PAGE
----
Earlier this year, I spoke with a young orthodox Jew in recovery from sex addiction. I asked him if lust problems were prevalent among his demographic. He indicated they were. Orthodox Jews are on the web like everyone else, he told me. Most of those suffering have been caught up in internet porn, chat rooms and sites fishing for sexual encounters. He said something very memorable to me.
He said, “We orthodox Jews are very susceptible to the shame and poison of sex addiction because our relationship with G*d is so important to us. Any false reality feels strange and threatening. We have to address it.” Good for him admitting his struggle at such a young age. It is noteworthy to me that the “people of the law” who read the Torah would immediately recognize lust and sex addiction as violating the first, second and tenth commandments. You could make a case that it violates all ten.
But knowing this and being free are two vastly different things. This is one more example to me that morality, the “I ought to’s and I shouldn’t be’s” are powerless to free me from my lust. As a Christian, the thing my lust is really looking for deep down inside is an authentic spiritual connection with my heavenly Father and his son Jesus who takes and bears away my lust.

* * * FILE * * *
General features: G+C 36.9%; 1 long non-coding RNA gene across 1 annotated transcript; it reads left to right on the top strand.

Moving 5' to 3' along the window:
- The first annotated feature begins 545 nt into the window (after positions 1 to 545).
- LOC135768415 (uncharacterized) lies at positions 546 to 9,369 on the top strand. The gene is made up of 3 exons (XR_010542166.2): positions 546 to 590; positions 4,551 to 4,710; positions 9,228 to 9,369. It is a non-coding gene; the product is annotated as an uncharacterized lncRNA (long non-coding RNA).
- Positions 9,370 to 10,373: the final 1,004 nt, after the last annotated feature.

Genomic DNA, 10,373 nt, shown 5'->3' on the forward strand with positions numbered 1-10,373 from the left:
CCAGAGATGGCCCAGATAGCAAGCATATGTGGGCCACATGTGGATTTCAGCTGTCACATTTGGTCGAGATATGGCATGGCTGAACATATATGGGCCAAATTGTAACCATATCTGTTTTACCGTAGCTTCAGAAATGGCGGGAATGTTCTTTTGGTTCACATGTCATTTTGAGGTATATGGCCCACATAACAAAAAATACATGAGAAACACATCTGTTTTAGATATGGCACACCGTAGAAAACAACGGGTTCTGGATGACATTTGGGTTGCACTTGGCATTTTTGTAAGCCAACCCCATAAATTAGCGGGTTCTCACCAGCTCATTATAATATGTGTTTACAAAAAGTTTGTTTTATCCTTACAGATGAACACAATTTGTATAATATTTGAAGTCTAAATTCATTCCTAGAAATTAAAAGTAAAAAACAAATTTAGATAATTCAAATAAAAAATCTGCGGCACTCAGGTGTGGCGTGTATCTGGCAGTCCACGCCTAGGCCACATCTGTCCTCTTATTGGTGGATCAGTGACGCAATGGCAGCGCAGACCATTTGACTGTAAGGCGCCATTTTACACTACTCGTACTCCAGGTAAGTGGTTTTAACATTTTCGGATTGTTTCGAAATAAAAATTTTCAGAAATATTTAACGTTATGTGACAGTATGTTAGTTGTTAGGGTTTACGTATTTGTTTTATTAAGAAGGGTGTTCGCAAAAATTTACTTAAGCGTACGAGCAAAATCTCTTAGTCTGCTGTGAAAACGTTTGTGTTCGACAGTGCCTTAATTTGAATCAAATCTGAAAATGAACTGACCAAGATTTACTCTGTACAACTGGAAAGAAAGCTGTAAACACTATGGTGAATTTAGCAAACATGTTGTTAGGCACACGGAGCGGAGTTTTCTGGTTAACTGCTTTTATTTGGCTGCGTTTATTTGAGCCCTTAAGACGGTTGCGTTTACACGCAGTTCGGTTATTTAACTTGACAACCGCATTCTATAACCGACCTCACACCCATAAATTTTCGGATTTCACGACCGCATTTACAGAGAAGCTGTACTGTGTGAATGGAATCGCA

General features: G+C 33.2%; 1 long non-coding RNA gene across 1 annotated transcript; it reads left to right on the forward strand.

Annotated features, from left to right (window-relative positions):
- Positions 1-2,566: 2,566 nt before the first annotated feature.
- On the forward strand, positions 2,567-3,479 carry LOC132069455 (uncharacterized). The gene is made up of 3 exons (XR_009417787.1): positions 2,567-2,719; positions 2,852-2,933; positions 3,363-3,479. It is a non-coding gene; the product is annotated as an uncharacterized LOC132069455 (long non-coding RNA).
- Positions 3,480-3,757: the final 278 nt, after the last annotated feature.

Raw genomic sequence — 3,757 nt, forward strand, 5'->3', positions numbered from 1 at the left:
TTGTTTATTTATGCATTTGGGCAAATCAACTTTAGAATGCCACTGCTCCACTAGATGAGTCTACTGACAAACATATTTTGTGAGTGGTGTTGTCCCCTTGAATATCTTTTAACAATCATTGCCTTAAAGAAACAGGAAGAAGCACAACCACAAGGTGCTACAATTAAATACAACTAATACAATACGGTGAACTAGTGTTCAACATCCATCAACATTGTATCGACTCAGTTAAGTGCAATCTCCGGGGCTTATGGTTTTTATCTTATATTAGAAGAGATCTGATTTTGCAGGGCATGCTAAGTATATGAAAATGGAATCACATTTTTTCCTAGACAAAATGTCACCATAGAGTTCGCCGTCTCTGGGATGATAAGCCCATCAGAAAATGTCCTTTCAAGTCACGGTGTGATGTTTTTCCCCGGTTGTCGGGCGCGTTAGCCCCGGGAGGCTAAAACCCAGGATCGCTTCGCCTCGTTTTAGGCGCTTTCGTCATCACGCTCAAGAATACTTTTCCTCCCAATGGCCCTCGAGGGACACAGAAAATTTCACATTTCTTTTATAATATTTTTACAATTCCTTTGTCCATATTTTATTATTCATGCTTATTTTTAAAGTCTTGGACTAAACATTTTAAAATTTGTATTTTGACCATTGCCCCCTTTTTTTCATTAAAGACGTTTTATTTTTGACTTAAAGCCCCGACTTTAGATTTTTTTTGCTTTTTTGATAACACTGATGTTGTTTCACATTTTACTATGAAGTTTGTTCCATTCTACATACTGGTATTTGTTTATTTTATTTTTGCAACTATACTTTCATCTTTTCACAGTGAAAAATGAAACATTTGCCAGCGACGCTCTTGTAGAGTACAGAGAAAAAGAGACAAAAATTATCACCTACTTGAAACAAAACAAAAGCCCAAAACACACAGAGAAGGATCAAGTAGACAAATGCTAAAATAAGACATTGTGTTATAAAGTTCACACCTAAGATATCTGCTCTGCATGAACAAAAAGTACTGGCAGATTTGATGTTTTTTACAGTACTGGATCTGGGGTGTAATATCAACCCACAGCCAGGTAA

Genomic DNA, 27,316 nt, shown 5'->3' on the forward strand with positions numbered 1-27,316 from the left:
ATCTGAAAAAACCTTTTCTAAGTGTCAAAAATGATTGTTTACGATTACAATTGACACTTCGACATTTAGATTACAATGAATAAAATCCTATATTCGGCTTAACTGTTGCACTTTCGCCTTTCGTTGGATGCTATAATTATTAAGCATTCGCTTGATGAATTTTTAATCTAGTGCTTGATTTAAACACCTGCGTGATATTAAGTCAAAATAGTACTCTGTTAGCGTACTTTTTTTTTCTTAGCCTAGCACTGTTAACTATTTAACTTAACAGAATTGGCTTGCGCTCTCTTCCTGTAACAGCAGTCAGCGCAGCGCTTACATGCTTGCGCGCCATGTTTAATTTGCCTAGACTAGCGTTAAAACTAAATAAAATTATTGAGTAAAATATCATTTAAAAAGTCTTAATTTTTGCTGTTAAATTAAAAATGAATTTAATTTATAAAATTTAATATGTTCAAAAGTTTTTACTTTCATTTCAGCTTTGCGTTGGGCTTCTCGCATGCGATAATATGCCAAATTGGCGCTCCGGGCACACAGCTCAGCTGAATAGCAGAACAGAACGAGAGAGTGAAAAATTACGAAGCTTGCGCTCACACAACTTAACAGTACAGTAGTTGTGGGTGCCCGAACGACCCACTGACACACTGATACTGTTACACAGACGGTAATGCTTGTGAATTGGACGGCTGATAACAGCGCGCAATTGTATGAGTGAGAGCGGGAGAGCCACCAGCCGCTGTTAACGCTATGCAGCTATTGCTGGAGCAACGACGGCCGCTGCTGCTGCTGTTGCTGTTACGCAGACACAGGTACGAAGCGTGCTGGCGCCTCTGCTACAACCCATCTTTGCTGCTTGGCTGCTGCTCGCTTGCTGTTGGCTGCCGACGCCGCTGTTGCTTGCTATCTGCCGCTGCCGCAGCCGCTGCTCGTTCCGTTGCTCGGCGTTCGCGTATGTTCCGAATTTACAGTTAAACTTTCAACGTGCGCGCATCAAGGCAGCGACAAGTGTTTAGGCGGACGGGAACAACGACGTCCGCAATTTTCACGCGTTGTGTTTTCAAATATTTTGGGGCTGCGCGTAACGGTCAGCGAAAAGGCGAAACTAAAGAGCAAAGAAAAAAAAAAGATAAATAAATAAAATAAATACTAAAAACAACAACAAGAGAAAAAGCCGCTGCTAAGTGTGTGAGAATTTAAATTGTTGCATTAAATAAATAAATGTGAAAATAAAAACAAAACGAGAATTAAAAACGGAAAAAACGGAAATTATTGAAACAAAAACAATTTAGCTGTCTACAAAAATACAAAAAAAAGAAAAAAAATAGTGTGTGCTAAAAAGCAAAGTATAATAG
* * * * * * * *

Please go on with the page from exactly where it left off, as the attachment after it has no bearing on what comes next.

The writer of Hebrews says, “Therefore he had to be made like his brethren in every respect, so that he might become a merciful and faithful high priest in the service of God, to make expiation for the sins of the people. For because he himself has been tempted, he is able to help those who are tempted.” Hebrews 2:17-18 (RSV)
I must also have a relational connection with those who struggle as I do, in addition to my wife, family and compassionate others. Spirituality that focuses on morality rather than connection, fails. The false connection of lust can only be healed by the authentic daily personal encounter wherein I transfer my lust temptation to my lust-bearer, Jesus Christ. This is the “authentic spiritual experience” that quenches my sexaholic thirst. It works every time I try it.
Perhaps there is more to the Jewish experience of sex addiction. Please share with us your own experience strength and hope. Also your unresolved pain and struggle.